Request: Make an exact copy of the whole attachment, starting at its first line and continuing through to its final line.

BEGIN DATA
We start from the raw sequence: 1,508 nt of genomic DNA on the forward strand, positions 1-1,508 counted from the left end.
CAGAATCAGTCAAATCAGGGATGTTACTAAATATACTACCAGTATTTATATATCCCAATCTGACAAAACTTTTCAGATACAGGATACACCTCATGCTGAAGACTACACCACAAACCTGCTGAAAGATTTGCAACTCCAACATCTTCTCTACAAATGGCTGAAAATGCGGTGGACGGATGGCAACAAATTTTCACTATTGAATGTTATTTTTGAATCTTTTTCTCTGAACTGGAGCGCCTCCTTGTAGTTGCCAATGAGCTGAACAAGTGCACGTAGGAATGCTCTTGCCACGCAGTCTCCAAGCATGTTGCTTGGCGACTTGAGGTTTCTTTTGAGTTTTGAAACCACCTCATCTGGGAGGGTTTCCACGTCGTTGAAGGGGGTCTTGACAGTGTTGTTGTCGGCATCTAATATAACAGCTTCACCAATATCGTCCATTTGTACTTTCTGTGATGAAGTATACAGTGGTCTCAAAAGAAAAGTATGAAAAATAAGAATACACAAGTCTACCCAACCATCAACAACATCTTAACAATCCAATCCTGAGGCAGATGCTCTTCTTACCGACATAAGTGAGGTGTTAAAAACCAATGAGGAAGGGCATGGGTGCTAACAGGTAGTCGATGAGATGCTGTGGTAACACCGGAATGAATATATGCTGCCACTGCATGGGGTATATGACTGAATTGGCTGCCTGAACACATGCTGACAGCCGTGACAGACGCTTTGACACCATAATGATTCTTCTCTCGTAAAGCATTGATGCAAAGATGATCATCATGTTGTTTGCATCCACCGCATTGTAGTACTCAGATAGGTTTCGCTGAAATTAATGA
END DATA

We start from the raw sequence: 1,508 nt of genomic DNA on the forward strand, positions 1-1,508 counted from the left end.
CAGAATCAGTCAAATCAGGGATGTTACTAAATATACTACCAGTATTTATATATCCCAATCTGACAAAACTTTTCAGATACAGGATACACCTCATGCTGAAGACTACACCACAAACCTGCTGAAAGATTTGCAACTCCAACATCTTCTCTACAAATGGCTGAAAATGCGGTGGACGGATGGCAACAAATTTTCACTATTGAATGTTATTTTTGAATCTTTTTCTCTGAACTGGAGCGCCTCCTTGTAGTTGCCAATGAGCTGAACAAGTGCACGTAGGAATGCTCTTGCCACGCAGTCTCCAAGCATGTTGCTTGGCGACTTGAGGTTTCTTTTGAGTTTTGAAACCACCTCATCTGGGAGGGTTTCCACGTCGTTGAAGGGGGTCTTGACAGTGTTGTTGTCGGCATCTAATATAACAGCTTCACCAATATCGTCCATTTGTACTTTCTGTGATGAAGTATACAGTGGTCTCAAAAGAAAAGTATGAAAAATAAGAATACACAAGTCTACCCAACCATCAACAACATCTTAACAATCCAATCCTGAGGCAGATGCTCTTCTTACCGACATAAGTGAGGTGTTAAAAACCAATGAGGAAGGGCATGGGTGCTAACAGGTAGTCGATGAGATGCTGTGGTAACACCGGAATGAATATATGCTGCCACTGCATGGGGTATATGACTGAATTGGCTGCCTGAACACATGCTGACAGCCGTGACAGACGCTTTGACACCATAATGATTCTTCTCTCGTAAAGCATTGATGCAAAGATGATCATCATGTTGTTTGCATCCACCGCATTGTAGTACTCAGATAGGTTTCGCTGAAATTAATGA